A mini guide to Thailand’s first capital and current UNESCO World Heritage Site.
By Dave Stamboulis
Sukhothai, which means “the dawn of happiness,” was Thailand’s first capital, founded in the late 13th century by King Ramkamhaeng. While it lost its capital stardom to Ayutthaya less than 100 years after, it remains immortalized after being awarded its Muang Kao “Old City” UNESCO World Heritage status, thus making Sukhothai one of Thailand’s premiere tourist attractions today.
The old ruins are a bit far from Bangkok to do justice to in one day, but Sukhothai does have attractions that make it worth the overnight trip: comfortable inexpensive lodging for well under THB 1,000, good local noodles and even some Italian food, a very laid-back vibe, and easy access by train or bus. The city and ruins make for a great blend of historical outdoor museum and present-day small town life, and it is a must-see on any visitor’s itinerary in Thailand.
Visit Sukhothai to get an understanding of Thai history, and to see atmospheric and well-preserved ancient ruins. The historical park is spread out and can provide hours of fascinating exploration by bicycle or tram.
Sukhothai is also one of the best spots in the country to take in Loy Krathong, the full moon lights celebration which takes place at the end of the rainy season (in November each year), when Thais throw “krathong” (floating offerings) in rivers, lakes, and ponds beneath the ruins. The Sukhothai celebration features muay thai demonstrations, traditional dances and music, parades, and a massive fireworks display over the Historical Park.
What to see
The World Heritage Sukhothai Historical Park is the big draw here, and one should plan on spending at least half a day in it. The central zone of the park (each zone requires separate admission of approximately THB 100 each) is the most visited one, and it’s considered the most impressive section. This is largely because of the towering Wat Mahathat, which used to be the center of the ancient kingdom and is still preserved in phenomenal condition despite of its age.
Other highlights of this part include the Khmer Wat Si Sawai and Wat Phra Phai Luang, and the Sri Lankan chedi styled Wat Sa Si, which sits on an island surrounded by a reservoir. The nearby Northern Zone is also a must see and contains the often photographed Wat Si Chum, home to a massive giant Buddha image that peeks out from between two walls. The West Zone is less impressive as it doesn’t have as many towering temple ruins, but at the same time it’s less visited and a peaceful escape, as it sits on a hillside and has a standing Buddha image overlooking the plains below.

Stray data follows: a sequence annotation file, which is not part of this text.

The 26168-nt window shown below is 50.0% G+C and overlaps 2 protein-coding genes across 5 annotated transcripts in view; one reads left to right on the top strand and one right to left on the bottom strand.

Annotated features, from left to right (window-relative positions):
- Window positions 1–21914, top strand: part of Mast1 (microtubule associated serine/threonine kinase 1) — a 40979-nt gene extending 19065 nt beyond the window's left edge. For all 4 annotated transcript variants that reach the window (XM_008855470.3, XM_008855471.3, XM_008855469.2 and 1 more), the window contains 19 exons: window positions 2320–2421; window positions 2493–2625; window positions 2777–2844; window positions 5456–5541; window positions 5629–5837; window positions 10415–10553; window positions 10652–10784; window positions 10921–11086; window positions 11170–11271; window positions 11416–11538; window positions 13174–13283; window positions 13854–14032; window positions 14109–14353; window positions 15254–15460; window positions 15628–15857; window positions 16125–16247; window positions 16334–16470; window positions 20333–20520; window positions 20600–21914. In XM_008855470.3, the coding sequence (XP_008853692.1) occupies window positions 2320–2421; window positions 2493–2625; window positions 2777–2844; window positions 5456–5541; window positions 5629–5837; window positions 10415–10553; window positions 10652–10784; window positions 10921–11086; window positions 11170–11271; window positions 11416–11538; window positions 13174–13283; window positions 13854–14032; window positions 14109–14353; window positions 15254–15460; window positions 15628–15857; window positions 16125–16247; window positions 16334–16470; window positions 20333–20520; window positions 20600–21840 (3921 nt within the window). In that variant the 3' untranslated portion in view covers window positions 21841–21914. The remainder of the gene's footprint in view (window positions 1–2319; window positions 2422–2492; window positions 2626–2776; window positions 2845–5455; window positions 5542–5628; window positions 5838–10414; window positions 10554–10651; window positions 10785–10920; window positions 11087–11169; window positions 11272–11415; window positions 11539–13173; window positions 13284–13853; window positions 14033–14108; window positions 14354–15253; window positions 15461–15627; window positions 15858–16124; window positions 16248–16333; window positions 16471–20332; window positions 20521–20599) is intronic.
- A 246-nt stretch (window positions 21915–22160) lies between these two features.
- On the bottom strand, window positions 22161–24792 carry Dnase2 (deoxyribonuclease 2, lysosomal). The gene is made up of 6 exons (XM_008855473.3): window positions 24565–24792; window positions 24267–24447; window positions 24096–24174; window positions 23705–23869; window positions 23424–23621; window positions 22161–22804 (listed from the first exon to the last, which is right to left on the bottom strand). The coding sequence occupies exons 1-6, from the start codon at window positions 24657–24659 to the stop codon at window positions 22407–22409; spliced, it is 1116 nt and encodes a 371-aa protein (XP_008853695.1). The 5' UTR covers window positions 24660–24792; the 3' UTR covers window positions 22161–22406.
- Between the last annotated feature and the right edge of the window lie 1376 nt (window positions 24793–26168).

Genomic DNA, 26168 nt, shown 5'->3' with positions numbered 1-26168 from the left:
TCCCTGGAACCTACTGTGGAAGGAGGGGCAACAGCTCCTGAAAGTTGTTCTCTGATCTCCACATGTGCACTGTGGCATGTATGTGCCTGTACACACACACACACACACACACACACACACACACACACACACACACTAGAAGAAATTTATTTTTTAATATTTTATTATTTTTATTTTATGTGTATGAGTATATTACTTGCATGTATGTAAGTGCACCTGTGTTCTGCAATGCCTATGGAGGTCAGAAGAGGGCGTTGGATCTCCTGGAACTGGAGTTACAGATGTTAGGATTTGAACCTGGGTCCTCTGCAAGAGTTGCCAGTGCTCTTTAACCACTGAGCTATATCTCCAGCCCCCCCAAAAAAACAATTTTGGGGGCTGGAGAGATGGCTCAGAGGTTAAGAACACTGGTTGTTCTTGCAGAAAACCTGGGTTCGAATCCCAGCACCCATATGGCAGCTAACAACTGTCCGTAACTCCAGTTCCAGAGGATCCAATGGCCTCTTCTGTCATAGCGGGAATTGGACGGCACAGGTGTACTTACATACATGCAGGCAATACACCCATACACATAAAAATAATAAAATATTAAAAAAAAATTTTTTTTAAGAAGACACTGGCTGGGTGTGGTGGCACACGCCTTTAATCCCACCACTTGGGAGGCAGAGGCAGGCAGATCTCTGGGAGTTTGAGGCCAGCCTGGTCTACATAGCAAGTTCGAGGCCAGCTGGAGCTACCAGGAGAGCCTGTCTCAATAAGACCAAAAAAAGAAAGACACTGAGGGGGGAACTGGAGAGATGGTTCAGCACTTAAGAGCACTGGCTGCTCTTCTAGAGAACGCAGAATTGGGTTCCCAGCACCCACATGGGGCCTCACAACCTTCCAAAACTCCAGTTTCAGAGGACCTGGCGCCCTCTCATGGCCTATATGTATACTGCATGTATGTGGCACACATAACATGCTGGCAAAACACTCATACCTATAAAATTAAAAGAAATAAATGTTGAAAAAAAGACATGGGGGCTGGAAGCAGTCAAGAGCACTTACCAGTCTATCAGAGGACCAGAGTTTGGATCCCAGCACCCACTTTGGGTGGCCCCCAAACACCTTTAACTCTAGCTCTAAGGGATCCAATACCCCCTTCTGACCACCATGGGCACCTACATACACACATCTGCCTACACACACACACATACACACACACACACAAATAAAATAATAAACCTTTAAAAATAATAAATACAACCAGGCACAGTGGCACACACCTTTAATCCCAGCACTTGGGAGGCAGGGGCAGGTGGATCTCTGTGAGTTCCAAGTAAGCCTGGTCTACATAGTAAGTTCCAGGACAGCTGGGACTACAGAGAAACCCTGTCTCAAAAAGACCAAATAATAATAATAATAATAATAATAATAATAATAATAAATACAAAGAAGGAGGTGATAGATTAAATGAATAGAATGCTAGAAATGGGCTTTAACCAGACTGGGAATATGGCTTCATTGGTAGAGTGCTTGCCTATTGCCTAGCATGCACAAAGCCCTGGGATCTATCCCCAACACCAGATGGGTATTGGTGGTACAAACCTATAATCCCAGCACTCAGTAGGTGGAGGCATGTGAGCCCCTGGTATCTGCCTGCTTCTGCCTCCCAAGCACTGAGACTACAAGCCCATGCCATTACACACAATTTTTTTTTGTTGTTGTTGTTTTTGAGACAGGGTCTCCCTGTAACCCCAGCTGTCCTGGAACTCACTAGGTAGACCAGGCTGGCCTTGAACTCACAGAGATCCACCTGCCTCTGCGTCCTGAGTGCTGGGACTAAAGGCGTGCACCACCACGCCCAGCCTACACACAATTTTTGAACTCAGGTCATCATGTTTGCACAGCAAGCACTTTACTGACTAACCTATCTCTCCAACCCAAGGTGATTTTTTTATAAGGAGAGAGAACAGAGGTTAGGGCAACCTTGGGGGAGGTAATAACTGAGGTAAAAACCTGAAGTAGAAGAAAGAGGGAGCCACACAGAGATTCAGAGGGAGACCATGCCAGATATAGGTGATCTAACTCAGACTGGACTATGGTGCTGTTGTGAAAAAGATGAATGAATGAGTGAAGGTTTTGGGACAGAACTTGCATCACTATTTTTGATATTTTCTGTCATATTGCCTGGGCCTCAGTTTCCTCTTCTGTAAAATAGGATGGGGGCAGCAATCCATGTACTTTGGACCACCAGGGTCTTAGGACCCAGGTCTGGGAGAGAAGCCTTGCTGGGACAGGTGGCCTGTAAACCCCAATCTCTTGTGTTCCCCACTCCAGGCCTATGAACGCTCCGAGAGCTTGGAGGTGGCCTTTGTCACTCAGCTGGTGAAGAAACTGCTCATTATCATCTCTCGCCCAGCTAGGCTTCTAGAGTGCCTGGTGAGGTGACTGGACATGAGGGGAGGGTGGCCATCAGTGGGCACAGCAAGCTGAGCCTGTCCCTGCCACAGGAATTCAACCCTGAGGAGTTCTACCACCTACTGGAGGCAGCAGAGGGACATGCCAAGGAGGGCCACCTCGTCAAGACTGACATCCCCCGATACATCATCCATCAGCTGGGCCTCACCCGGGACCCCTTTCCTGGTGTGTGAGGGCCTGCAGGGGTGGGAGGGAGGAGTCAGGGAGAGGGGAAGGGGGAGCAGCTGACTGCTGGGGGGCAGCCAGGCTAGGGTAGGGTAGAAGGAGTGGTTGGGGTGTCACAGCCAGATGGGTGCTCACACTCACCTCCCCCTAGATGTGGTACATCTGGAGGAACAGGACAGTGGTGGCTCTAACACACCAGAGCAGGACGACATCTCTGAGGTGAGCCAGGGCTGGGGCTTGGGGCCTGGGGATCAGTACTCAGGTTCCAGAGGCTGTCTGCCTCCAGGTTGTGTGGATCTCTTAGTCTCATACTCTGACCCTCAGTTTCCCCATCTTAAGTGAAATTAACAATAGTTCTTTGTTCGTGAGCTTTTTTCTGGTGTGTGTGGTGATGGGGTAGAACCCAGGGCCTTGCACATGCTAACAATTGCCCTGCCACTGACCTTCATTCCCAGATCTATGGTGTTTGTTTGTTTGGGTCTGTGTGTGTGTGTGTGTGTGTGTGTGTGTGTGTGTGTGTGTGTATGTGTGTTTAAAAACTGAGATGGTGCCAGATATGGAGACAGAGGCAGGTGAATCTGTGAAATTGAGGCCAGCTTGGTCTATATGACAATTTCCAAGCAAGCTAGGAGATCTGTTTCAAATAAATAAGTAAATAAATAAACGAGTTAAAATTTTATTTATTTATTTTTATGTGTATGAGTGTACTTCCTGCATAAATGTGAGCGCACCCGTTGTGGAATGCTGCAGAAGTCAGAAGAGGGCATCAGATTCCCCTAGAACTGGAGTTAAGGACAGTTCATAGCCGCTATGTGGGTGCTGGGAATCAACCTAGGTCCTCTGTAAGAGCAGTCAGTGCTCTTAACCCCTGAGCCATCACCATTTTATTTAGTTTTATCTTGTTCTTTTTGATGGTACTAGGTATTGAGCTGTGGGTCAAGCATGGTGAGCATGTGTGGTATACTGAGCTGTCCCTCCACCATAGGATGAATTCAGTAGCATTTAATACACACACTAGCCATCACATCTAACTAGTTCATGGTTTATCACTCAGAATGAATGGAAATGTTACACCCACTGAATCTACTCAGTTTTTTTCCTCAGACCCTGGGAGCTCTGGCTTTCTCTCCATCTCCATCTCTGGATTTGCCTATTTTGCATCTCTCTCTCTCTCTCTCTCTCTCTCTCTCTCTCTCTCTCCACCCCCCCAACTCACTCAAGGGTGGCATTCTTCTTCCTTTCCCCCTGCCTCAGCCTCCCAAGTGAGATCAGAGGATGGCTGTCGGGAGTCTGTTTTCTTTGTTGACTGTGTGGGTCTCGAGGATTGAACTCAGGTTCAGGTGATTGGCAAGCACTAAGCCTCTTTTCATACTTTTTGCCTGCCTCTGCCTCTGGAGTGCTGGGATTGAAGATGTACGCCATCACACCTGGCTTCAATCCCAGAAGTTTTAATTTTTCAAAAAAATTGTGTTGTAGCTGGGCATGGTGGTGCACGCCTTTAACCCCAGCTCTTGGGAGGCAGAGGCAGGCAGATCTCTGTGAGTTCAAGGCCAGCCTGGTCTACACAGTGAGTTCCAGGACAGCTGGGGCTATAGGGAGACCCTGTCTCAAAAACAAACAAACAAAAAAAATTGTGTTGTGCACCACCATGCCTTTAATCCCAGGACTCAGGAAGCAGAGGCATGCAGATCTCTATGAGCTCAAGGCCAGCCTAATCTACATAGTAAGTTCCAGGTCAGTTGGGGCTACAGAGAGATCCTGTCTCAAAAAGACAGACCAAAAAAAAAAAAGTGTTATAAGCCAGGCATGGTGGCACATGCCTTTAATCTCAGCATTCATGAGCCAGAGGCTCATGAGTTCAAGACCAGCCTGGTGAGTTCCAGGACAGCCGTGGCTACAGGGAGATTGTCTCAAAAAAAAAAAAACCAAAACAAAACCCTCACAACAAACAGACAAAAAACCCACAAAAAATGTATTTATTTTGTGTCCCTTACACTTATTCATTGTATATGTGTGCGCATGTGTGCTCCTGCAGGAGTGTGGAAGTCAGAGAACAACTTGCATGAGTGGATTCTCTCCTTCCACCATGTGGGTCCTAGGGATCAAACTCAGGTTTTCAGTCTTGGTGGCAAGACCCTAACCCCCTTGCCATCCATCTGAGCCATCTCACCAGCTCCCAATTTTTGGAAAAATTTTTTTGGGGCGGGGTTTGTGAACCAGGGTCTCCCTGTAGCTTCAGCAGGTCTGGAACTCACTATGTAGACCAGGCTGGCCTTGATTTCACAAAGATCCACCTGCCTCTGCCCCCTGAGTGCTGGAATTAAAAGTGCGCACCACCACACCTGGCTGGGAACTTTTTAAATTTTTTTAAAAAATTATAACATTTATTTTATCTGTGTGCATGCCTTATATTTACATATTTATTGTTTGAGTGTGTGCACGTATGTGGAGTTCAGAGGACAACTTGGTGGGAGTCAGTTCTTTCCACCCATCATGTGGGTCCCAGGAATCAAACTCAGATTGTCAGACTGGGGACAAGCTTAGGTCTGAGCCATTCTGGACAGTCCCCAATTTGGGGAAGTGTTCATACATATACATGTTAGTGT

It is also well worth calling in at the Ramkamhaeng National Museum to take a look at its preserved carvings and inscriptions, and to learn a bit more about the history of the old city.
What to do
Sukhothai was made for bicycling, and it is the perfect way to get around the spread out ruins and to go farther afield. Most guesthouses rent out bicycles for THB 50 a day or less, as do many shops in the old and new towns. For something a bit more comprehensive, Cycling Sukhothai does countryside and sunset tours in addition to trips around the historical park. (www.cycling-sukhothai.com)
The ruins at Si Satchanalai are also worth a detour, located some 60 kilometers from Sukhothai. The temple ruins here have also received UNESCO status, they are far quieter than those of the Old City. They have the added bonus of being located in a lovely forested setting on the Yom River.
There might not be too much to look at New Sukhothai, but its bustling fresh market is worth a stopover. It’s at its apex early in the morning, when one can find specialties like spicy pork wrapped in banana leaves alongside mountains of colorful fresh fruit and produce that vendors hawk until they are gone.
Eating and drinking
Sukhothai may be the countryside, but it has plenty of delectable eating spots. The local claim to fame is kuay tiaow Sukhothai (Sukhothai noodles), which combine roast chicken, fatty pork shoulder, peanuts, string beans, and rice noodles in a sweet and sour lime sauce, and are sold on virtually every street corner in town.
•Kru Eew (203/25 Vichien Chamnong Road), in the new town, is a good spot to try kuay tiaow Sukhothai.
•For something a bit fancier, the Dream Café (86/1 Singhawat Rd, tel: 055 612 801) serves up excellent Thai fare in an atmospheric old Thai house full of antiques and cute knickknacks.
•If you’re in need of a farang fix, Felice (39 Vichien Chamnong Rd, tel: 089 960 9660) does praiseworthy fettuccine and plenty of other Italian standouts.
•For drinking, most visitors head for the Chopper Bar (Prawet Nakhon Road), a Wild West saloon-type spot with bull skulls on the wall. Thai food is also available here, along with mixed cocktails and your standard Thai beers.
Sukhothai offers great value for money when it comes to resting one’s head.
•The Lotus Village (www.lotus-village.com, tel: 055 621 484) is the nicest spot in town, offering artistic boutique accommodation in cozy teak bungalows surrounded by lotus and fish ponds, with an in-house spa, too.
•The Orchid Hibiscus (www.orchidhibiscus-guesthouse.com, tel: 055 633 284) is an intimate resort with a swimming pool, landscaped tropical gardens, hammocks, and private Jacuzzis, and it is located less than a kilometer from the Historical Park.